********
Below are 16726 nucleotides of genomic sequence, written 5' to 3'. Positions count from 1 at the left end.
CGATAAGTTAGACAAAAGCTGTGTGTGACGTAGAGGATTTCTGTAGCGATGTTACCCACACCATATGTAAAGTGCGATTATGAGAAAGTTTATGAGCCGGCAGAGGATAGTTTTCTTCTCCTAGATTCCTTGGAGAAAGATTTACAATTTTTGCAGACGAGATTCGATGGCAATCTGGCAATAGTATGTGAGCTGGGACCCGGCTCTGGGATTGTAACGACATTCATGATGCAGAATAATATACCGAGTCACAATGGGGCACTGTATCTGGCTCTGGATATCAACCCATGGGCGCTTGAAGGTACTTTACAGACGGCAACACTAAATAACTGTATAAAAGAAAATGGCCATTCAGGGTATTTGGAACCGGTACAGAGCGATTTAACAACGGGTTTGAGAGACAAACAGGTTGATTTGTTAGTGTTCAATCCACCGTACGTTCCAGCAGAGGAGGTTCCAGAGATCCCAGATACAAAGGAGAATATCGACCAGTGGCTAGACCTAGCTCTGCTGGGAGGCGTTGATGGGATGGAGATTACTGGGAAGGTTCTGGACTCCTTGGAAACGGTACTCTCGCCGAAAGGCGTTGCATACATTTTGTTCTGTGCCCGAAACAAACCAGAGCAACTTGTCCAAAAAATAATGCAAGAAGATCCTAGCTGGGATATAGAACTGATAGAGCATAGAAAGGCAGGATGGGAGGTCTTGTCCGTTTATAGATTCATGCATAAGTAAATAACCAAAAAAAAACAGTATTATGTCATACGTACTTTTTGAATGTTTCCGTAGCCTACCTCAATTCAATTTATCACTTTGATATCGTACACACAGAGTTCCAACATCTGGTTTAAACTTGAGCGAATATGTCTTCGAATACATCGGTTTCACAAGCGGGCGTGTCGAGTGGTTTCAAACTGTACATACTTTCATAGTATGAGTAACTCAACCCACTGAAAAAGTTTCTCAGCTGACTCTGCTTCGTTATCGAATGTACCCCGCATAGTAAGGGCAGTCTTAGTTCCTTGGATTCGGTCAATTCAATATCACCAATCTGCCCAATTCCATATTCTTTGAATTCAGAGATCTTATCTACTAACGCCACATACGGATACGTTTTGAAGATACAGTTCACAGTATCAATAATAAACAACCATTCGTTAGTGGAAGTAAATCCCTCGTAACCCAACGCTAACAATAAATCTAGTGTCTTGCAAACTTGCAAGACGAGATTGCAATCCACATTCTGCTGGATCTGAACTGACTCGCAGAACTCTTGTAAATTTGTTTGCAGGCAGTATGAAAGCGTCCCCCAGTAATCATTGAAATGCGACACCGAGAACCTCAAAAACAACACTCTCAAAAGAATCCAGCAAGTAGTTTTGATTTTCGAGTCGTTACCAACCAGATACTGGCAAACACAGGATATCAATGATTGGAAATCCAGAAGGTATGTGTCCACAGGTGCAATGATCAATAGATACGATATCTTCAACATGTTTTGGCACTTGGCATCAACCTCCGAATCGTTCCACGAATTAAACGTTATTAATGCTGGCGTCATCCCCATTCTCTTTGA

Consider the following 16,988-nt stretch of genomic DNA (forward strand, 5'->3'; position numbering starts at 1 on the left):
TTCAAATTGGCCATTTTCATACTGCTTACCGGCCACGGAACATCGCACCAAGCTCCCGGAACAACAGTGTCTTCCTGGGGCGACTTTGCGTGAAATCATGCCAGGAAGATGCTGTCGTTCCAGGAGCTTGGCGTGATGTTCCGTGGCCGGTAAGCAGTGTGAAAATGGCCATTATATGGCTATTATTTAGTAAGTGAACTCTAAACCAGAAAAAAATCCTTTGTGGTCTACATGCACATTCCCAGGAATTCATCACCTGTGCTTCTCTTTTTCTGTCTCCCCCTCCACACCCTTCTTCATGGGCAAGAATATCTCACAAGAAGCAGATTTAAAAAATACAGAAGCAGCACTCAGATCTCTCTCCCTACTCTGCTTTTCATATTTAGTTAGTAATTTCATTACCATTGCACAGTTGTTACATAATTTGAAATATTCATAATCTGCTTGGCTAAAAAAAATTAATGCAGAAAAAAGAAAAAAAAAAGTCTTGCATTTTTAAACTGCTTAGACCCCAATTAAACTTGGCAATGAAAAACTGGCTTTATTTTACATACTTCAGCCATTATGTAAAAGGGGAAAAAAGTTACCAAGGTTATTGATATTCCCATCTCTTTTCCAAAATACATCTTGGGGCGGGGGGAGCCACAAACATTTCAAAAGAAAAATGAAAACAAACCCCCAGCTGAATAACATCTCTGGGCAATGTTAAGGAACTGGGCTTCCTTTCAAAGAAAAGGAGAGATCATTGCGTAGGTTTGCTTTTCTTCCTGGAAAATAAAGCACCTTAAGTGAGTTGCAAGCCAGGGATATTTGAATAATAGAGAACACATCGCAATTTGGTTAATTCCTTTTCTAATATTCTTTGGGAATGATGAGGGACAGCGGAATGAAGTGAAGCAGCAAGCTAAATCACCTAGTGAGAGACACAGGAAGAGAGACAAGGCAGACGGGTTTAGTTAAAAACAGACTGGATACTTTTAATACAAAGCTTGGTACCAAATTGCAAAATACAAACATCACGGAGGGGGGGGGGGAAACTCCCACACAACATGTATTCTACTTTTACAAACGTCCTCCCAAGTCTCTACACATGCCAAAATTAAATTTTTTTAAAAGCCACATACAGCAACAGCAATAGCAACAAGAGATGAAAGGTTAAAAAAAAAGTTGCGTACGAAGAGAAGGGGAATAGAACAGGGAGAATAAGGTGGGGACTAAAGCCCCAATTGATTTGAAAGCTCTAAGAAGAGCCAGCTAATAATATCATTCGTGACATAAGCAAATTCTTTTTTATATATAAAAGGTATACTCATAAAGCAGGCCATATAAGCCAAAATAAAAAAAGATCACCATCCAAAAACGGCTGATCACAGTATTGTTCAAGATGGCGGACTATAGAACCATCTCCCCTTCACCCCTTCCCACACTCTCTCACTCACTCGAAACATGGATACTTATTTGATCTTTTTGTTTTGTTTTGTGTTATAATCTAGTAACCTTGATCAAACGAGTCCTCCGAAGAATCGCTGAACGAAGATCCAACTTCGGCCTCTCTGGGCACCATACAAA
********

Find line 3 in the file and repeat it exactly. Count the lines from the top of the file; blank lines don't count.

Consider the following 16,988-nt stretch of genomic DNA (forward strand, 5'->3'; position numbering starts at 1 on the left):